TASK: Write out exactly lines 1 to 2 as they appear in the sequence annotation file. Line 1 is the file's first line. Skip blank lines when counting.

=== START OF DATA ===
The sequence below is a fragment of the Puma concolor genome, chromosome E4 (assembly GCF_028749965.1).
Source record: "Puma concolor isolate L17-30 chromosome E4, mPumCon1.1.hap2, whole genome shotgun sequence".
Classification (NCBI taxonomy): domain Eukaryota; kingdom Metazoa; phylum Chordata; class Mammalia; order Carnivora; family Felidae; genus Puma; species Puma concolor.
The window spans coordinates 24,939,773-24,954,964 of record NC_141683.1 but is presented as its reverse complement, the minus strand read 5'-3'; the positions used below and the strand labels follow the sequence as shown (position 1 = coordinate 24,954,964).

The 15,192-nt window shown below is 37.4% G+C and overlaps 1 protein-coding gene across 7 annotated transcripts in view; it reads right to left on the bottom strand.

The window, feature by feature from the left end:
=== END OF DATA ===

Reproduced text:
The sequence below is a fragment of the Puma concolor genome, chromosome E4 (assembly GCF_028749965.1).
Source record: "Puma concolor isolate L17-30 chromosome E4, mPumCon1.1.hap2, whole genome shotgun sequence".